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Nerve by Eva Holland


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Nerve by Eva Holland
Hardcover $24.95
Apr 07, 2020 | ISBN 9780735237339

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  • Hardcover $24.95

    Apr 07, 2020 | ISBN 9780735237339

    Also available from:

  • Ebook $12.99

    Apr 07, 2020 | ISBN 9780735237346

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“Eva Holland put herself on the line to probe what makes us cower, and the result is this brave and emboldening book. Weaving memoir with science research and reportage, Nerve exposes fear for what it really is: a flush of chemicals, an evolutionary instinct, a mirror to the self—sometimes a liability, but often a guide.”
—Kate Harris, author of Lands of Lost Borders
Nerve is a white-knuckle journey into extreme states of terror and grief, but it does more than merely evoke those feelings. It also illuminates them. It’s a gift for all of us who are fated to live with fear and sorrow—that is, for human beings.” 
—Brian Phillips, author of the bestselling Impossible Owls 

“I really enjoyed Nerve—it has a good balance of personal story and actual science. And I appreciated the clarity with which Holland describes her experiences. Nerve gave me a lot to think about.”
—Alex Honnold, professional rock climber, author of Alone on the Wall, and star of Free Solo

“Holland’s narration is friendly and easygoing, and she is wryly self-observant . . . laugh-out-loud moments. . . . What really makes the book is Holland’s cinematic scene setting. Her ability to vividly recall details illuminates every scrape with death, heart-wrenching episode of fear-induced panic, and instance of Holland avoiding danger by trusting her gut. The result makes for an enjoyable read. When, at the end of her journey, she finds herself able to zip line over large, deep gorges and drive in the winter without feeling like her chest is about to explode, we can’t help but cheer.”
Quill and Quire

“A harmonious blend of memoir and science reporting . . . [Holland] makes her story both specific and universal.”
Kirkus Reviews

“A moving, groundbreaking look at how we can live in a world filled with dangers, both real and perceived, by one of the most talented writers working today.”
—Frank Bures, author of The Geography of Madness
“Holland presents us with a raw, intimate account of her deepest terrors, then invites us along as she fights to overcome them, embarking on a globe-trotting journey of self-discovery and scientific exploration. This book about fear is scarily good and profoundly brave.”
—Luke Dittrich, author of Patient HM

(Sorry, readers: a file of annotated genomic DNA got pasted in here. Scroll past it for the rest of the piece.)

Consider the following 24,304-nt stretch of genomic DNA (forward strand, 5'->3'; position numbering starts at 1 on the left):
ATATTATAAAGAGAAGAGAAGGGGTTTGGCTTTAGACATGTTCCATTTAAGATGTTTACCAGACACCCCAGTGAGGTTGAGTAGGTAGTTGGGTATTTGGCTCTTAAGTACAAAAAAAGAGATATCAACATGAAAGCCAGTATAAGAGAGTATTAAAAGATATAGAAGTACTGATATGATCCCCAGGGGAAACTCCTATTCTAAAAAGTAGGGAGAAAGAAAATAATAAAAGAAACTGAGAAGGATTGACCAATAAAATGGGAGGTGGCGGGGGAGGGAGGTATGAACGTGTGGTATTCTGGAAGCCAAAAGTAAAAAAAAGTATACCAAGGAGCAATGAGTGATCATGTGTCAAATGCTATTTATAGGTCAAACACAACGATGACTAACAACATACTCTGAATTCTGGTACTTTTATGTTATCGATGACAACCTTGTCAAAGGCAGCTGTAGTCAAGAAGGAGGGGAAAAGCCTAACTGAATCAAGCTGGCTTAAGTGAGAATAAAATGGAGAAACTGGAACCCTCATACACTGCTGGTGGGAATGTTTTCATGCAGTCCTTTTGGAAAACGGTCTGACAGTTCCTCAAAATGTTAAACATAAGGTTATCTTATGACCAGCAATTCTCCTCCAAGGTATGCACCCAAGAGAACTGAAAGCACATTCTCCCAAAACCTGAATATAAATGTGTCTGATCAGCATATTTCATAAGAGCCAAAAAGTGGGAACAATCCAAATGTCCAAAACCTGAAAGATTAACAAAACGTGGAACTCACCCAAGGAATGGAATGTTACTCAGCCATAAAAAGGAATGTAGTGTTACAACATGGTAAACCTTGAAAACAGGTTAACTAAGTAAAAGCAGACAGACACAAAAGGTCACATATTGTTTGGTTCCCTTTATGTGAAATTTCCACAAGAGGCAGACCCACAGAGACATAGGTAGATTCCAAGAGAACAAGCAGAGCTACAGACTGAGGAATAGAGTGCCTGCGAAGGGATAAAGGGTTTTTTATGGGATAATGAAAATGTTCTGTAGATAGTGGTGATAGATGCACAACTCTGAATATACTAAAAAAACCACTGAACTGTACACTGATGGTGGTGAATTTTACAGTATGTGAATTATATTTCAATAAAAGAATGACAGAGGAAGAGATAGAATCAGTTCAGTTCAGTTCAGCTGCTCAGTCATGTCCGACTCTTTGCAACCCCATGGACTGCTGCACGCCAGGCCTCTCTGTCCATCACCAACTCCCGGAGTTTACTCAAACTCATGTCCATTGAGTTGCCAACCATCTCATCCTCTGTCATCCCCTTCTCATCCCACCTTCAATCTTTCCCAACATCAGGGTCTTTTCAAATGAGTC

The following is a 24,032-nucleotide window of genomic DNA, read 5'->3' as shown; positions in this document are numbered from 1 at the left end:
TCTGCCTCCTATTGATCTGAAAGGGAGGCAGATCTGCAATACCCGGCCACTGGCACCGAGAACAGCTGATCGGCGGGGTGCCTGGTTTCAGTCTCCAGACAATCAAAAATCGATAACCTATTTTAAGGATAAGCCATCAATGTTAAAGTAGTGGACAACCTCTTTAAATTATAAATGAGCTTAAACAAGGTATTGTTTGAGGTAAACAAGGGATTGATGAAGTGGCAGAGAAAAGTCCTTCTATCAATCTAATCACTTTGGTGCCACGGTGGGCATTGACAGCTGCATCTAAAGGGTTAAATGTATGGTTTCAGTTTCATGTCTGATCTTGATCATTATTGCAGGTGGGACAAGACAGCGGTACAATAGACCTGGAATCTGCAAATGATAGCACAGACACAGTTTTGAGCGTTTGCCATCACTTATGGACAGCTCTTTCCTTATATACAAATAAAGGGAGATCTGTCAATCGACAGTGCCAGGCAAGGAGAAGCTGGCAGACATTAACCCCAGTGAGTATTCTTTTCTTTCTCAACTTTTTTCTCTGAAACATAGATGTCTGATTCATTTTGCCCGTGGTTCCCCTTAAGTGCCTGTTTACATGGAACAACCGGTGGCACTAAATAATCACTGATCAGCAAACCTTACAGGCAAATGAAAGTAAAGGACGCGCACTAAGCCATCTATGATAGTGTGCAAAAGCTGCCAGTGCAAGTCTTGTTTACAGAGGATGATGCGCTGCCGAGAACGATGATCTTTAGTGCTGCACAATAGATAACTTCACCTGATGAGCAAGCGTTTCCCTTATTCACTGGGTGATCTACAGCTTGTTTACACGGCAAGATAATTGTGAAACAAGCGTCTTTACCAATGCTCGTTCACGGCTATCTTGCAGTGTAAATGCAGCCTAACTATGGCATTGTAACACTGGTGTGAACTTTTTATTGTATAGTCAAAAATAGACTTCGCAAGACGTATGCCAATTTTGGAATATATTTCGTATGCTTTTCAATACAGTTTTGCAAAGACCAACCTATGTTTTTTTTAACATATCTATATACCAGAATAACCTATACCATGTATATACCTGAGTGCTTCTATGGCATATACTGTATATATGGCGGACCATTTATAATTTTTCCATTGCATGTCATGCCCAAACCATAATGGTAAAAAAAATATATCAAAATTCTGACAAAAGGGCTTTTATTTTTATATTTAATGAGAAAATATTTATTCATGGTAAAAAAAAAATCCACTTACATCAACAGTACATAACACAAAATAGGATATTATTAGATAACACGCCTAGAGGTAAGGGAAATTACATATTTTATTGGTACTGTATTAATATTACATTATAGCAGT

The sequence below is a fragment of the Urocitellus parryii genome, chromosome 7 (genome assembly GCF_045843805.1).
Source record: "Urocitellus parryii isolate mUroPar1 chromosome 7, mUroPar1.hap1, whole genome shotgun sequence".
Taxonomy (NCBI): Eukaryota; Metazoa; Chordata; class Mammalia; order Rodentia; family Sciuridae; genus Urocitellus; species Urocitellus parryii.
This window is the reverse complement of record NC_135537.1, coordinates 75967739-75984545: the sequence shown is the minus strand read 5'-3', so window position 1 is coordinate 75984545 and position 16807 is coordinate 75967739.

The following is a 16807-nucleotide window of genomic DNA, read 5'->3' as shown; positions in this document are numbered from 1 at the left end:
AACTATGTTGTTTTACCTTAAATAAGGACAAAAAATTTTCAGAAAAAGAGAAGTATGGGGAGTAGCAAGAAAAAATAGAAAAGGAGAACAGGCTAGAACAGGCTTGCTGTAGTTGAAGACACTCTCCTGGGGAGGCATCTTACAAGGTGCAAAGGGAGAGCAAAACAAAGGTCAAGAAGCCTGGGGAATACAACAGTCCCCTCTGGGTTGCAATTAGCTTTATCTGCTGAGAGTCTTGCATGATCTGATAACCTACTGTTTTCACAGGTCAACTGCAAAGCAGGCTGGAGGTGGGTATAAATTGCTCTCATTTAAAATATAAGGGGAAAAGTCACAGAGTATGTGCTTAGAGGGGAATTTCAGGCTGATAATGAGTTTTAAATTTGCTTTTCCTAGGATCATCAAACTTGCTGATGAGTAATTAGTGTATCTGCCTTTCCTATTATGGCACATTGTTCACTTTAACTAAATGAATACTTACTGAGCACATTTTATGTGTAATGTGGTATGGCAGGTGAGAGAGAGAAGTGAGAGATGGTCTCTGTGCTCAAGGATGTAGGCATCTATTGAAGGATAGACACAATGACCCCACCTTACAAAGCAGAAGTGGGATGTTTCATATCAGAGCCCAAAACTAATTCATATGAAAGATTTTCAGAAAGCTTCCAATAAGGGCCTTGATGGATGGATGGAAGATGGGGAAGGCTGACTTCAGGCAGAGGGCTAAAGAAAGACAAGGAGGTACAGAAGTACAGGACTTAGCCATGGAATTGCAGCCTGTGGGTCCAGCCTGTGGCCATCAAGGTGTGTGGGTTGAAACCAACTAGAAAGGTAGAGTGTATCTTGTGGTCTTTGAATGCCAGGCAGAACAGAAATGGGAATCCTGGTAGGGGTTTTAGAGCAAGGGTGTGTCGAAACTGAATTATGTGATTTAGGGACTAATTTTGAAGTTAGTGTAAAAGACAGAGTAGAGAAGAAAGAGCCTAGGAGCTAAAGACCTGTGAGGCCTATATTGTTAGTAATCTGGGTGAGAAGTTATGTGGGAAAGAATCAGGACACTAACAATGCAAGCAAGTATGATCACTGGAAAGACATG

“An enlightening intellectual road trip across the vast and seldom-explored science of fear. On this journey, Holland is an ideal companion—warm and intelligent, open-hearted and clear-eyed. But more than anything, she is a person who has felt, and conquered—and then captured and made sense of—fears so intense that they made me wince just reading about them.”  
—Rob Moor, author of On Trails
“Brave, surprising, and gorgeous, Nerve plunges into some dark territory—fear, loss, trauma—and shines a lovely light. Holland is a gifted storyteller, and by using science to understand and confront her own worst fears, she shows us how to find peace with our own.”
—Jason Fagone, author of the bestselling The Woman Who Smashed Codes: A True Story of Love, Spies, and the Unlikely Heroine Who Outwitted America’s Enemies

“A readable overview of what happens when human beings lose their nerve, author Holland employs relatable life experiences to explore multiple facets of fear. . . . Readers share in the journey as Holland confronts her fears and comes to successfully manage them. . . . This might encourage readers to identify, examine, and tackle fears of their own.”
Nerve is a gorgeous journey . . . a love letter to life itself: to the instincts and relationships that sustain us, to all the ways we find to push through.”
Blair Braverman, Iditarod racer and author of Welcome to the Goddamn Ice Cube

“Eva Holland’s brisk Nerve is proof of how fruitful it can be when a reporter takes her risks thoughtfully. . . . she writes with appealing vulnerability and wistfulness . . . Nerve is brave and tender, and an example of why journalists treating themselves as guinea pigs should never completely go out of style.”

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